My finest hour as an American with an English parent occurred some 50 years ago when I argued down a bevy of unliberated girlfriends who insisted that the newly married Princess Margaret should be called Mrs Jones. ‘After all,’ said one, in the smirkishly solemn tones of the feminine mystique, ‘it’s her husband’s name.’ ‘No!’ I burst out. ‘She is Her Royal Highness the Princess Margaret, Countess of Snowden.’ As my own tones hung in the air I realised that I sounded just like my father. Warming to the subject, I went on. ‘And don’t forget the the. That keeps it from sounding too familiar.’ My Anglophilia got its start early on, honed and polished by the cultural tilts between my English father and my American mother. One concerned the dying philanderer Edward VII. ‘Queen Alexandra sent a car for his mistress, Mrs Keppel, so they could say goodbye,’ said my father. ‘She should have sent a car to run over her,’ said my mother. I wasn’t even sure what a mistress was, but it was my first inkling of the difference between the two countries: Americans are generous but not magnanimous, because the grand gesture is too aristocratic for comfort.
They had another set-to over the abdication. My father patiently explained the constitutional issues that prevented Edward VIII from marrying Mrs Simpson but they went in one American ear and out the other. ‘Baloney! He was the king, he could do anything he wanted. If anybody didn’t like it he could throw them in a dungeon and chop off their head!’ said the great democrat.
My mother would doubtless be cheered by the news that Prince William is to marry Miss Kate Middleton of the ‘aspiring’ middle class. I can hear her now: ‘She’s just what that family needs to bring ’em down to earth. She won’t go around thinking she’s better than everybody else.’ Oh, really? It was the late Princess Diana who did her best to bring the royal family and the entire panoply of monarchy to its knees. Given a choice between the starched collar of respect and the rump-sprung britches of love, Diana’s fashion was never in doubt, but Kate may opt for the style of the greatest middle-class aspirer of all time, and we all know who that is: ‘The Windsor residence! The lady of the house speaking!’ Diana used to pull people up from curtseys but if Hyacinth Bucket ever got hold of the monarchy she would bring back the kow-tow.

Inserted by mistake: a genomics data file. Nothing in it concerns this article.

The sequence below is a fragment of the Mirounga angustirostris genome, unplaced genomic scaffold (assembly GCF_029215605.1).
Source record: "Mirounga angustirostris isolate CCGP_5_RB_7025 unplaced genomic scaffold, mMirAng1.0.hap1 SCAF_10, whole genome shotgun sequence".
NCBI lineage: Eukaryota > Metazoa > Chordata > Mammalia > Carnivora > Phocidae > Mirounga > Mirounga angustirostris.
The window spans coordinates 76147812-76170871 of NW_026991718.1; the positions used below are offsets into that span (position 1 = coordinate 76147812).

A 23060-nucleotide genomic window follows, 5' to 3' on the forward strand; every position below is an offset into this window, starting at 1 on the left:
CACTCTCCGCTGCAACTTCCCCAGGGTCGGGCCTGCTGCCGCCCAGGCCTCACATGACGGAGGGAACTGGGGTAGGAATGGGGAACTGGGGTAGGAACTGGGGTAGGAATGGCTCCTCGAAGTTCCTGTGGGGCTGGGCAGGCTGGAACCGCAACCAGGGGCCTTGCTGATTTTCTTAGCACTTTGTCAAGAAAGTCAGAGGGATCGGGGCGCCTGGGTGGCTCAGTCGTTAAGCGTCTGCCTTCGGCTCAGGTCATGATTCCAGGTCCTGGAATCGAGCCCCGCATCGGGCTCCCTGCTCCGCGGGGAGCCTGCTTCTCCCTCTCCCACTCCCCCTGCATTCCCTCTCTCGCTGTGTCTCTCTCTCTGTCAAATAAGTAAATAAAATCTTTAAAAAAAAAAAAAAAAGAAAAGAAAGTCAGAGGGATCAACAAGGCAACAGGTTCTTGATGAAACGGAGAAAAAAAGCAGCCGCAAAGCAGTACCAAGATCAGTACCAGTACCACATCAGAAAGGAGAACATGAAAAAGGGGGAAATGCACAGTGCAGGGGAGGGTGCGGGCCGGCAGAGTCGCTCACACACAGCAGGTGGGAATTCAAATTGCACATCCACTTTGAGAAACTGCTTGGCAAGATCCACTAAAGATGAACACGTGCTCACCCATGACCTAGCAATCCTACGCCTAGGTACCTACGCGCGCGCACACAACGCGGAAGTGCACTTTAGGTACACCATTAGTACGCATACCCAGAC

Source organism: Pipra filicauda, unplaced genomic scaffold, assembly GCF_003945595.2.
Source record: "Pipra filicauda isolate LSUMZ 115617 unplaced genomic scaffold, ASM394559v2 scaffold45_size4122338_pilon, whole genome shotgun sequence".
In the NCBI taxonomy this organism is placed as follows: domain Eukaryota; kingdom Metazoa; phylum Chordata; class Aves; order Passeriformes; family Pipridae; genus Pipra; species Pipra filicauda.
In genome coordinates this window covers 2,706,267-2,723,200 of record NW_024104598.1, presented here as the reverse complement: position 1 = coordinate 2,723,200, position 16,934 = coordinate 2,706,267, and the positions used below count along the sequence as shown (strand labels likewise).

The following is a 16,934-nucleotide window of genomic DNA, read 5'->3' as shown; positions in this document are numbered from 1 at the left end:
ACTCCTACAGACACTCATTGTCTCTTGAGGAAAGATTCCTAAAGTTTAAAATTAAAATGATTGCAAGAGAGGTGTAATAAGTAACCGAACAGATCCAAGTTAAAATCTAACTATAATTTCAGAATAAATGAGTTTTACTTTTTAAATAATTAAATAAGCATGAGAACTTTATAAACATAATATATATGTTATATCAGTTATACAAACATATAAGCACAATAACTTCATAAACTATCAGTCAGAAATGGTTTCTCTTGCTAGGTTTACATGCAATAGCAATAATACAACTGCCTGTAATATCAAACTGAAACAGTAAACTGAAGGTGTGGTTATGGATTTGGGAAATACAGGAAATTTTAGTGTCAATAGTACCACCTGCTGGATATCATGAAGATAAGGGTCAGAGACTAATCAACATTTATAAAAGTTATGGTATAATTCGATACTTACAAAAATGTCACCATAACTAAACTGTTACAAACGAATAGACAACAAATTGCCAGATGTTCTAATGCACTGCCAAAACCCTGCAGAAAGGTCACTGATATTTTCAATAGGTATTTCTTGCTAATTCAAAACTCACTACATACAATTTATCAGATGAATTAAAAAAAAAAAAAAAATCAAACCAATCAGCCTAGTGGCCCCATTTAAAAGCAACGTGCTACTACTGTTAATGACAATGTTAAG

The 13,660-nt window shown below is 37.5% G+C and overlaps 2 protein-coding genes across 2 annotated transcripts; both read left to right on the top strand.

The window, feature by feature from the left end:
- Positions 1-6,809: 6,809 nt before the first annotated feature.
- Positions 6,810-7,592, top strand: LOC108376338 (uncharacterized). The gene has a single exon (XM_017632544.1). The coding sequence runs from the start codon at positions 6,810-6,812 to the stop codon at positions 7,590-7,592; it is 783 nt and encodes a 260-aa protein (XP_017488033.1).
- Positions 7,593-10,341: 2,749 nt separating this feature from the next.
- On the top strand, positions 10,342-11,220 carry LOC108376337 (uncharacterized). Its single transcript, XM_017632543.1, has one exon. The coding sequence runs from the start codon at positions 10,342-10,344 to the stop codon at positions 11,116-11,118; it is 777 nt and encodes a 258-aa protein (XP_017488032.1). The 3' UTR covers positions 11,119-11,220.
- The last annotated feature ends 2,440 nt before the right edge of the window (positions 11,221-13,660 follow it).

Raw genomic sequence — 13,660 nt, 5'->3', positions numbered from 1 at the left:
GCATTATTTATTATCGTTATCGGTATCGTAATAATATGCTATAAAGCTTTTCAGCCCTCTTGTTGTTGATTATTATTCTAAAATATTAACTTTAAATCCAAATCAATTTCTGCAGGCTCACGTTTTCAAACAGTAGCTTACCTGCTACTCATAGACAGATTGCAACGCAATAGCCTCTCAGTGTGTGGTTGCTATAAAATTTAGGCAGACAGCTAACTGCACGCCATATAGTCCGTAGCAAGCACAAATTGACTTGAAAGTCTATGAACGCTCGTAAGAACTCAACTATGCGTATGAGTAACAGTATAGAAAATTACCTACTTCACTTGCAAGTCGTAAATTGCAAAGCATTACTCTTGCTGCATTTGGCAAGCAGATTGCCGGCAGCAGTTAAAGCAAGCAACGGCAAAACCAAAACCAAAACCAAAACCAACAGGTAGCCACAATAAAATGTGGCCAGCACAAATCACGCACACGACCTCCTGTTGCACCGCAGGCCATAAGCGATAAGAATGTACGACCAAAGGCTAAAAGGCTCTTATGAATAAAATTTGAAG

Being an English-American can be depressing. For years I thought about giving up my American citizenship and becoming a Brit to get my blood and my nationality lined up without the interference of a hyphen, but then something made me change my mind with a vengeance: Princess Diana’s funeral. I spent three stunned days staring at the TV screen and thinking My God, they’ve turned into us! It wasn’t England any more, just a sceptre’d loony bin set in a sea of rotting flora, a UK of Utter Kitsch where the crud de la crud built teddy-bear temples to a gilded hysteric who resembled nothing so much as Judy Garland with a title. I told myself that if I must live in a country where people who once tipped their hats now tipped the scales, I might as well stay home and save myself the trouble of remembering to look right instead of left to avoid an oncoming hug speeding up the wrong side of the road. My hyphen, right or wrong.
I now get my England fix from ‘Masterpiece Theatre’. I am as hooked on Downton Abbey as everyone else on both sides of the Puddle but I have bones to pick with the first series. Carrying the corpse of the Turk through the corridors in the middle of the night stopped just short of unintentional comic relief. Didn’t Julian Fellowes remember that the same thing happened in Fawlty Towers when Basil and Manuel put the dead guest into the wrong laundry bin? Then there is Countess Cora’s maid, O’Brien. Thinking she is to be discharged, she places a bar of soap — soap! — on the bathroom floor so the pregnant countess will slip and have a miscarriage. Which is what happens. And of course the foetus was male. That long arm of coincidence and the self-parodic touch of soap in a soap opera were jarring. Some predictions for the rest of the plot: Lady Mary will become the Florence Nightingale of the first world war, earning the respect of Mrs Crawley if not the love of Matthew, and Lady Sybil will become the consummate Bright Young Thing, modelled on the real-life avatar, the tragic Elizabeth Ponsonby.
This article first appeared in the print edition of The Spectator magazine, dated March 12, 2011